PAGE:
You maybe of the view that because what you’re aware of is happening outside of work, that the employer has no responsibility or need to get involved. However, there are a couple of different angles that you need to think about the situation from.

Firstly, if the employee concerned is affected by what is going on outside of work, bringing that with them to the work place means it comes into your domain. For example, the persons performance might be affected. If they are mistreated my somebody who is in power, because of something that has gone on outside of work, for example, they’ve rejected somebody’s sexual advances and they’re now being excluded in work, treated detrimentally and otherwise facing negative consequences for having done that, this falls fairly and squarely into the definition of sexual harassment under the Equality Act. Unfavourable treatment for being rejected or submitted to harassment is a separate head of harassment within the harassment category.

Secondly, the relationship between what is classed as occurring in the course of employment and what is truly outside of employment has been developing significantly in recent years. You’ll appreciate that if the harassment is occurring at a work related event, such as a social event and there is a connection with work, the law protects the employee as if it has occurred in the workplace. This has been stretched in recent years in astonishing cases expecting the employer to be responsible, for example, for the person stabbing someone in a petrol forecourt, someone punching an employee to the ground causing him brain damage or being in a hotel in the wee hours long after the work-related social event. What happens in these vicarious lability cases is that the courts are making a judgement about responsibility. At the very least you might want to be drawing to somebody’s attention that you’re aware of certain behaviours and enquiring with the person if they’re happy with those behaviours, signalling that if they’re not, you’d be prepared to address them. Often one of the reasons why people don’t report is they feel nobody will take them seriously and tackle the problem person.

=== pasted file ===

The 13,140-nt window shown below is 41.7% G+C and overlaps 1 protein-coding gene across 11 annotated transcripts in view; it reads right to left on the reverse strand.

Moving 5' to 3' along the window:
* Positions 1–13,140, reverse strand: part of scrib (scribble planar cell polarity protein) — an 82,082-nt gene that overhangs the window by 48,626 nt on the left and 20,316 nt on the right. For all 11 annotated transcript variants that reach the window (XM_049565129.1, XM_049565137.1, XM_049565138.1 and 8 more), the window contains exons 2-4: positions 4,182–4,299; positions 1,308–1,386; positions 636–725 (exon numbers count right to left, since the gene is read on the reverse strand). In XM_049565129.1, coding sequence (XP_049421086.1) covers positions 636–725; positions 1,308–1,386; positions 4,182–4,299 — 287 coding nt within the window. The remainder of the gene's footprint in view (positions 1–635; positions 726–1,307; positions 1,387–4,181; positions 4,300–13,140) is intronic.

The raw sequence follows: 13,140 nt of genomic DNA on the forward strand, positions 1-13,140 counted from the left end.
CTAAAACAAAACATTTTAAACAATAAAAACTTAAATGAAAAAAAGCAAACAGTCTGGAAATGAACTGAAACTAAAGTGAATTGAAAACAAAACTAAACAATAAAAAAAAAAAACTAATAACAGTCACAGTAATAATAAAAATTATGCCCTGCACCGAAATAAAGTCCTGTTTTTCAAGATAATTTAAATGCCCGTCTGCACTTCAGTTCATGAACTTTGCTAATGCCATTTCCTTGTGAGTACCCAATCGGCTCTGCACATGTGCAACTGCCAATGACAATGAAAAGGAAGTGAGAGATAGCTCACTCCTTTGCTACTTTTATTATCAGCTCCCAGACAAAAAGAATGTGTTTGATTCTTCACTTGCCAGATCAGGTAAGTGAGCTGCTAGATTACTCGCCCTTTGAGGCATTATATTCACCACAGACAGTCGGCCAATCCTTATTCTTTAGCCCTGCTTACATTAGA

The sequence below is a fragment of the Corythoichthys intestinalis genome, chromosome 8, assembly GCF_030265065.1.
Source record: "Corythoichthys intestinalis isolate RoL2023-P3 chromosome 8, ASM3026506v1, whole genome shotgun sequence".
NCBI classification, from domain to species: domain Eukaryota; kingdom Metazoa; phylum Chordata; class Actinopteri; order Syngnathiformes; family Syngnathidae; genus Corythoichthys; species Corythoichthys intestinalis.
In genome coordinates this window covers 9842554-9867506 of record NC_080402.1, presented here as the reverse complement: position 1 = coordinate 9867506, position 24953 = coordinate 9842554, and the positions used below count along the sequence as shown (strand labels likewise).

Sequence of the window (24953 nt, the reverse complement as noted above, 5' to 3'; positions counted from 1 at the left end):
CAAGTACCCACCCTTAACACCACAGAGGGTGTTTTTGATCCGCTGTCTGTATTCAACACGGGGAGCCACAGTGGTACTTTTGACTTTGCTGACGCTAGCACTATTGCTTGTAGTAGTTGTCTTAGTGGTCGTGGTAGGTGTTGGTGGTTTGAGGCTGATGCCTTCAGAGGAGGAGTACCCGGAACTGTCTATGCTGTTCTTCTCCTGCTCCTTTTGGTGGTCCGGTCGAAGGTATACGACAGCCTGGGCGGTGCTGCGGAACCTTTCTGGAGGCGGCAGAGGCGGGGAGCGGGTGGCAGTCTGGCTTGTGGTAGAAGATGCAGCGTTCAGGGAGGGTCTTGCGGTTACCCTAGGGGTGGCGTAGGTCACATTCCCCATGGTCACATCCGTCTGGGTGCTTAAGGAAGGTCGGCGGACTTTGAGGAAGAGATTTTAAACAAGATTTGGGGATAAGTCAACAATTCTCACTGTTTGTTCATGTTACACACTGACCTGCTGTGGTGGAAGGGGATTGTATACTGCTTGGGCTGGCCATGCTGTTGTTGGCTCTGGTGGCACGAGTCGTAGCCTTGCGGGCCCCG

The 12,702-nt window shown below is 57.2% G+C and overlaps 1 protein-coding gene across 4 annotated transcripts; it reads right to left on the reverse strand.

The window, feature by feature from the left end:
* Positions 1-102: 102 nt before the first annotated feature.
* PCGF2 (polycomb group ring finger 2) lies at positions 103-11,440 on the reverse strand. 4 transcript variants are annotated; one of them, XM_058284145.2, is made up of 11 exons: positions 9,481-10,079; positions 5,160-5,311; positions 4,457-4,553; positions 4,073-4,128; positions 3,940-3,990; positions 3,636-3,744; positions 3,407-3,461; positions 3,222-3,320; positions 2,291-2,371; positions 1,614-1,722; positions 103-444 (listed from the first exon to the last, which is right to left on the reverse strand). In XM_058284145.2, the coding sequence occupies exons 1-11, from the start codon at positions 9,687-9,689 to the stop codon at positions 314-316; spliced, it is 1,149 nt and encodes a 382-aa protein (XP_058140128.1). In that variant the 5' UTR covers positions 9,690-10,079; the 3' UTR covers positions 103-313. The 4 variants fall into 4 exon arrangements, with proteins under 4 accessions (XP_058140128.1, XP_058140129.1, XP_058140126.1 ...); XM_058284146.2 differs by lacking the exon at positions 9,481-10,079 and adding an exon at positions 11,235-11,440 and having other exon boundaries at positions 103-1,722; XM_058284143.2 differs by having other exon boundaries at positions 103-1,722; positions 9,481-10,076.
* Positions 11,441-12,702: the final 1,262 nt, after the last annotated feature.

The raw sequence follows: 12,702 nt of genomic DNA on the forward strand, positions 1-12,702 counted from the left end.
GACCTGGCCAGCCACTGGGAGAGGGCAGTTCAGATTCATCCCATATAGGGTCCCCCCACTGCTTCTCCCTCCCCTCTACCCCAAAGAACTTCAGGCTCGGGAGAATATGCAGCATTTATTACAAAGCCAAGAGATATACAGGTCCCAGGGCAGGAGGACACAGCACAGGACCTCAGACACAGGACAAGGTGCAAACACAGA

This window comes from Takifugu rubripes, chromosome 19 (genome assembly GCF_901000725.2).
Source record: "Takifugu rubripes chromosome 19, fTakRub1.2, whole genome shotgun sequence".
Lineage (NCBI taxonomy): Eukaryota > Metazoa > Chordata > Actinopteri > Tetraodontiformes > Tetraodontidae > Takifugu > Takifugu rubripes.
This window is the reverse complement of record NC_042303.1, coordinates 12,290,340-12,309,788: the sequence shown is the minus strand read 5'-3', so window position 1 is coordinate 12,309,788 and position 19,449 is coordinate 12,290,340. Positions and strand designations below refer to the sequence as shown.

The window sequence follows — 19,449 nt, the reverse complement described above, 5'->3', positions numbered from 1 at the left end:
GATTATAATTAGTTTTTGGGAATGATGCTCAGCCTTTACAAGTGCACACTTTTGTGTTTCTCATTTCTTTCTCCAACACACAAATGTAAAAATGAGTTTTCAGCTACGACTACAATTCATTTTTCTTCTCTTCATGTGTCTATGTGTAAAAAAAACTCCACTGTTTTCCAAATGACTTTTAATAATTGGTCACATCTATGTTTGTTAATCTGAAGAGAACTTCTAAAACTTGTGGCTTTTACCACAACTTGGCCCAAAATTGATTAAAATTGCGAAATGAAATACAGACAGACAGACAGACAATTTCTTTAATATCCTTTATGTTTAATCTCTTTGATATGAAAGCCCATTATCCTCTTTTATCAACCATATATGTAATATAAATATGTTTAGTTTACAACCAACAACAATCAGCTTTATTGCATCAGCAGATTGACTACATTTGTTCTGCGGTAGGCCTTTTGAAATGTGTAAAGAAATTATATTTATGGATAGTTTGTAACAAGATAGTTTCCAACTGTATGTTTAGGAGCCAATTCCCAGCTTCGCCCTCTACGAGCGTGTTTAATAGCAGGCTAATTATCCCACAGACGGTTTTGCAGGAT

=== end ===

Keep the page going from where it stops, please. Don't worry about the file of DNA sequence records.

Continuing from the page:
Thirdly, if this kind of behaviour is taking place in circumstances that has a connection with work, even if it is a group of people going out informally after work and socialising, you need to think carefully about the messages that are being sent to staff. Is it inappropriate for example, for a much older male employee to have the reputation as predatory in these contexts? If this kind of reputation is forming this is now becoming a workplace issue because all the other colleagues concerned will be talking about the protagonist, the behaviour, the vulnerable etc. If the organisation is not tackling those behaviours, and the people with those reputations, it can only be a matter of time before the person concerned becomes so confident in their behaviour that they feel they can get away with it in the workplace, despite whatever policies or procedures you might have.

Often people will leave rather than raise complaints about bullying and harassment. If you have got protagonists of this nature in the business how many good people are you losing and how much talent is being wasted as a result of turning a blind eye to these sorts of issues?

You have a broad duty of care towards your employees, which even if the law doesn’t specifically require you to do something, employees will morally expect you to do something. There may be circumstances in which you decide you need to conduct an investigation and invoke the disciplinary procedure even if an alleged victim has not yet made or doesn’t wish to make an official complaint. You should take advice in any given case as the employer is always going to have to tread carefully, in particular respecting the rights of the person who a complaint may potentially be about. The investigation is always going to be necessary otherwise the person being investigated as a perpetrator may have a claim for constructive dismissal in connection with a breach of trust and confidence.